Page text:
Facebook like-jacking scams are popping up in a wider variety of languages, according to research by Kaspersky Lab.
Kaspersky Lab Expert Christian Funk writes on the Securelist blog that Like-jacking scams will expand from an English-only phenomenon, becoming a nuisance to speakers of all the world’s vast and varied languages, or at least the popular ones.
A like-jacking scam is one in which a third party application uses engaging content to entice facebook users into following a link that actually redirects to a survey.
Funk cites a recent Like-jacking incident in which German language Facebook users were tempted with a message offering graphic video of a roller coaster accident. As is typical of these scams, gullible users were asked to grant access to a Facebook application and prompted to fill out a poll before viewing the video.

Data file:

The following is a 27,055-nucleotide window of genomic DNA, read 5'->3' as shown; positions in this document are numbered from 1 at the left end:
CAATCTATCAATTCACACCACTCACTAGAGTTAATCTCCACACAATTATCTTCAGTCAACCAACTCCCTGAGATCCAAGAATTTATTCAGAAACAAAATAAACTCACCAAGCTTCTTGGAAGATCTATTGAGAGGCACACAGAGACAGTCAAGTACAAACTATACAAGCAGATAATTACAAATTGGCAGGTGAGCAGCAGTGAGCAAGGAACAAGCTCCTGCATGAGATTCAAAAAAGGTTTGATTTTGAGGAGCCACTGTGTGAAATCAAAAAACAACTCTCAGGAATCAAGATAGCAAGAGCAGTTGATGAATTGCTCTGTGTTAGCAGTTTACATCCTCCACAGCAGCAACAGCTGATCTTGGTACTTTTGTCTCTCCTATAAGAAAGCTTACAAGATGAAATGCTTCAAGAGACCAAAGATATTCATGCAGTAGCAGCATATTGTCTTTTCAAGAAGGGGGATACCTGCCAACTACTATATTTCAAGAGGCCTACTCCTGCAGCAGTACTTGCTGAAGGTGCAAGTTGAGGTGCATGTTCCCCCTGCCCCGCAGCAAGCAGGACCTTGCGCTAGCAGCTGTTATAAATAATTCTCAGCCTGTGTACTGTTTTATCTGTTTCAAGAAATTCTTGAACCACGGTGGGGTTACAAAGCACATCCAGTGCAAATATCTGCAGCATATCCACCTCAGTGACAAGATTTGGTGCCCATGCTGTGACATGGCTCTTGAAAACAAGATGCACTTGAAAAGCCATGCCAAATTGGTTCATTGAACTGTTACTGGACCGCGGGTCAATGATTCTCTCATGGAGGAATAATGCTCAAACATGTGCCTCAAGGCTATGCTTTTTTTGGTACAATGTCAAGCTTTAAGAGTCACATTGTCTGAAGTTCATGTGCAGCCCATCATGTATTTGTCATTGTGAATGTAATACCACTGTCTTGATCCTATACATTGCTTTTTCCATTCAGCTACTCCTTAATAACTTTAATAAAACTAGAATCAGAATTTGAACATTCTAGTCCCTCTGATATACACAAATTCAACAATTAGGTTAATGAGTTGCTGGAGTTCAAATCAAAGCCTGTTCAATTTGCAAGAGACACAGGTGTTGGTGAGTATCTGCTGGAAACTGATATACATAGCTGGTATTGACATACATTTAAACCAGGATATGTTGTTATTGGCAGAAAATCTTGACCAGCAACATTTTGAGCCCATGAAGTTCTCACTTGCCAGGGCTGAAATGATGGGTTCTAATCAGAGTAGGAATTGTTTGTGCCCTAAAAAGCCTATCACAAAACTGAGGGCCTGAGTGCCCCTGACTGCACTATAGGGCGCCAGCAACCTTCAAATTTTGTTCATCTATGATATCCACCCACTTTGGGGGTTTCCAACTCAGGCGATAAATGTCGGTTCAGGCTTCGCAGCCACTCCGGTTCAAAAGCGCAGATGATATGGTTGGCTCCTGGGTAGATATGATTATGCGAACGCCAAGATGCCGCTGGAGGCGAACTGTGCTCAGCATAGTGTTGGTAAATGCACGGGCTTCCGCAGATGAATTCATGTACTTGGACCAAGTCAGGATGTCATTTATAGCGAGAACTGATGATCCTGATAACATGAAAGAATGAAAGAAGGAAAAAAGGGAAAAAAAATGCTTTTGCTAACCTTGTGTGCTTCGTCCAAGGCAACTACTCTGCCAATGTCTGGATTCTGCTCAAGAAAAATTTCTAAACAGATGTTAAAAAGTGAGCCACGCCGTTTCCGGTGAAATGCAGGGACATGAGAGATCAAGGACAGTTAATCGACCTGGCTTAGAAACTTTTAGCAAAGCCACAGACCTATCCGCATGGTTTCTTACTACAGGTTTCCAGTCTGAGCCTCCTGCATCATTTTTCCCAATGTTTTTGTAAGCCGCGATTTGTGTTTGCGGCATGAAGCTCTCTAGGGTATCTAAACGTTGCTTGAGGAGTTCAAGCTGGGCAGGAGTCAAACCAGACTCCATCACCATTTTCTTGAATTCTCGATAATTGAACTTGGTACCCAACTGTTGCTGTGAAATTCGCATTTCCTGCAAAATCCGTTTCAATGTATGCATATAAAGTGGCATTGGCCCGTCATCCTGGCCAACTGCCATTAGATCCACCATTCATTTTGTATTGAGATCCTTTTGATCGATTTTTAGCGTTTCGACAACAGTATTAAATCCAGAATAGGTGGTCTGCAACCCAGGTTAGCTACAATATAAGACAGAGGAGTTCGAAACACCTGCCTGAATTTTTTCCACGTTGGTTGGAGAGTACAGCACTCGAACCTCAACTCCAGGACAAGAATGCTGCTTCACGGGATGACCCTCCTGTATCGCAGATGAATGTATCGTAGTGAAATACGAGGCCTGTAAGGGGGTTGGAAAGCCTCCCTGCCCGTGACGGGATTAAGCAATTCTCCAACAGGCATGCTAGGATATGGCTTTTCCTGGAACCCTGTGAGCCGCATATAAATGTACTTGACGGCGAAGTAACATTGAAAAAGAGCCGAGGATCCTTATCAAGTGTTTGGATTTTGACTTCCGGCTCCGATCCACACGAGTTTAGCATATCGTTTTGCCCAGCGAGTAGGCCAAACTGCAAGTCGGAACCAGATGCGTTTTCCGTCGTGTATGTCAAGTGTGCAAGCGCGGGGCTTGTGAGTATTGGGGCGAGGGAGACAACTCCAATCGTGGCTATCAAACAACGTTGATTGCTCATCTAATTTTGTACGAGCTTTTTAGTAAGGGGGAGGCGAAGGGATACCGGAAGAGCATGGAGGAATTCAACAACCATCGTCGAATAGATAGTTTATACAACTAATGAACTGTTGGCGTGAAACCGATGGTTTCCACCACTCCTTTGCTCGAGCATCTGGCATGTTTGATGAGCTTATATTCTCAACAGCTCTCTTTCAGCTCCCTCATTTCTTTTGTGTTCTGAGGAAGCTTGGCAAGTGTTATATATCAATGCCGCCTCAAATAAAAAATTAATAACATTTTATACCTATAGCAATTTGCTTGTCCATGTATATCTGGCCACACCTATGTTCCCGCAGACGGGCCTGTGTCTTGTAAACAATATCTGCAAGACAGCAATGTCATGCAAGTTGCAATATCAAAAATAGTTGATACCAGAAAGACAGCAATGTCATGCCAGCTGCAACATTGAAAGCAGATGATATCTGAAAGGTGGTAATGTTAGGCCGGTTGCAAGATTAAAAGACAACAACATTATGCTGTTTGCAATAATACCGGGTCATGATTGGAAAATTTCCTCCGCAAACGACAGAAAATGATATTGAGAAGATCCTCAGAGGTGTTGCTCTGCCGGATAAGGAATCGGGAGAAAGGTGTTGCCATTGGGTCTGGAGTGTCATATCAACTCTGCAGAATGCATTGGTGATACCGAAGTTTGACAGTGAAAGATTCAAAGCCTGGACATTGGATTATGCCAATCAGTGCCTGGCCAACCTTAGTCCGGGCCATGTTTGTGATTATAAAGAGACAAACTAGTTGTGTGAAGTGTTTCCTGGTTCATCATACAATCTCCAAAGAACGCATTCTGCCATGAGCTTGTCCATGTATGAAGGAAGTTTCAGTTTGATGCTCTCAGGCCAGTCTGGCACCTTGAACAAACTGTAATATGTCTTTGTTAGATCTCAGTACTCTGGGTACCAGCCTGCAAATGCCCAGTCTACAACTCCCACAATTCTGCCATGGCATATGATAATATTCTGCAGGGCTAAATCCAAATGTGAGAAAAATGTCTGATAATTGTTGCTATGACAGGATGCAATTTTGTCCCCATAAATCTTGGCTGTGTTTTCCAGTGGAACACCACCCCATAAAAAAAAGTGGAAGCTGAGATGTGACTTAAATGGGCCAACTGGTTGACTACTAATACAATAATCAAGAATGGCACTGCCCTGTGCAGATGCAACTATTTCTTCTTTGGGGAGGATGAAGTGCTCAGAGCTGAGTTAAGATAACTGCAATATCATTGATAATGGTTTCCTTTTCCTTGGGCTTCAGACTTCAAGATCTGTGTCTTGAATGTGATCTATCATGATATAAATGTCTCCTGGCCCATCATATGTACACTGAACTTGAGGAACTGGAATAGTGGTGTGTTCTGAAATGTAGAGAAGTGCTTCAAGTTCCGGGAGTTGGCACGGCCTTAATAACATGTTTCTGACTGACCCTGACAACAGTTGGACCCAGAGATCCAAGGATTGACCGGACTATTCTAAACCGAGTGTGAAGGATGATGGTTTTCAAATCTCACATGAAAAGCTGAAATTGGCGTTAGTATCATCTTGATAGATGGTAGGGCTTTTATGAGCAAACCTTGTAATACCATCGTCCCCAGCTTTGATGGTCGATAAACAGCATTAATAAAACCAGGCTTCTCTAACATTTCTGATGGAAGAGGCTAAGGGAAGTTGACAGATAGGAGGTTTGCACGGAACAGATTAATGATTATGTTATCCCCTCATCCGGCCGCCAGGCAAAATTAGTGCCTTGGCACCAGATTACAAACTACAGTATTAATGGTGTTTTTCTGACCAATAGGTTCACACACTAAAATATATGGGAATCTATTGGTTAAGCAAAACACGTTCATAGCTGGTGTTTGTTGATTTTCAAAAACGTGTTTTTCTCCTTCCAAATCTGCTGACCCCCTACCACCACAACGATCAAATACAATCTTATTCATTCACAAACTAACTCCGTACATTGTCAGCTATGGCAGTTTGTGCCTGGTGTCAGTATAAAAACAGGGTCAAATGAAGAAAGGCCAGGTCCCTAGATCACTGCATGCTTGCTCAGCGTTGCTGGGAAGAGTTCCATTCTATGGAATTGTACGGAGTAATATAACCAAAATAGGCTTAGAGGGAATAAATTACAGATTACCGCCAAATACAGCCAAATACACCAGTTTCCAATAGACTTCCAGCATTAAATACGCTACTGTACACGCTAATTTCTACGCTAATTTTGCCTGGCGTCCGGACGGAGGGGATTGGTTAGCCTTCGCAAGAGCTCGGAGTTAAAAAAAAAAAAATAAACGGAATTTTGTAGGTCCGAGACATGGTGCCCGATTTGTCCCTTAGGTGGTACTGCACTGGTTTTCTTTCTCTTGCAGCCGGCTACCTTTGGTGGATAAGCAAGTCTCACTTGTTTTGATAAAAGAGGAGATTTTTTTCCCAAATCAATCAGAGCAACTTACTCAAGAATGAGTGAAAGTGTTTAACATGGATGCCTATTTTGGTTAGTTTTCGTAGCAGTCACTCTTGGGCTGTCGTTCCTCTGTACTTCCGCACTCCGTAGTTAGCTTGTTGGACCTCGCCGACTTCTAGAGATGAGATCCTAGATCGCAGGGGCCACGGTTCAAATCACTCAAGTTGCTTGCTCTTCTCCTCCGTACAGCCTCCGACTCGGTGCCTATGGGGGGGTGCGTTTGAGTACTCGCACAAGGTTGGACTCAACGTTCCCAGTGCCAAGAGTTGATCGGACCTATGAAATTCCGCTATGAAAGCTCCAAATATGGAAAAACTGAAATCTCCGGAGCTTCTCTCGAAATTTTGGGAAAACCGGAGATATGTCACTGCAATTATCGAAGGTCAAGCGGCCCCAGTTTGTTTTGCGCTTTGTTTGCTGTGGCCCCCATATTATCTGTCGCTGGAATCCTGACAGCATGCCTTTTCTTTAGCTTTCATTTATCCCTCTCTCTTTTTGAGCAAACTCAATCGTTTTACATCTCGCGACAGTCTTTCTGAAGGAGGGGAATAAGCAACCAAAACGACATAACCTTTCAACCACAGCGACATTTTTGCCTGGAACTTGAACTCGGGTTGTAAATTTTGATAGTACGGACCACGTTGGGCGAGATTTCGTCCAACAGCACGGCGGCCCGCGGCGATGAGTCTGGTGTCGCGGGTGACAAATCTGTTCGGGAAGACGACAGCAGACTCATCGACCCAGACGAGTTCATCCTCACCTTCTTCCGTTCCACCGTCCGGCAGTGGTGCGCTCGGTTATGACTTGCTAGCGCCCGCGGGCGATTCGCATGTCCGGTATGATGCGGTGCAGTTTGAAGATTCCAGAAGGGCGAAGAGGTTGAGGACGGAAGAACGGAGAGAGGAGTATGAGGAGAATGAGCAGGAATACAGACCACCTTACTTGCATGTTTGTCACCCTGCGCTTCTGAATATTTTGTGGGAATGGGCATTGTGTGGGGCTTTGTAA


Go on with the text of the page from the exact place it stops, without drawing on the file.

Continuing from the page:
The survey, according to the report on Securelist, is about love and relationships, and it promises to send personalized results to users via text message. The reality is that anyone fooled into this will end up paying an exorbitant fee for these messages until they realize and unsubscribe.
Funk’s prediction arises from a solid premise. According to official Facebook statistics, of the some 500 million people on the social media behemoth, only thirty percent live in the U.S., which means that roughly 350 million people on Facebook live outside the U.S. According to Funk, cyber criminals have concluded that they are missing out on a large slice of the Facebook pie by not localizing their click-jacking scams.
Facebook has taken steps to beef up its security team in recent years, as the network’s user population has exploded to more than 500 million members. At the Virus Bulletin Conference in September, Facebook’s first full time virus researcher, Nick Bilogorskiy, said that the network was working hard to stay on top of new threats, including viruses and scams that spread between users who are accustomed to sharing links, photos and other content.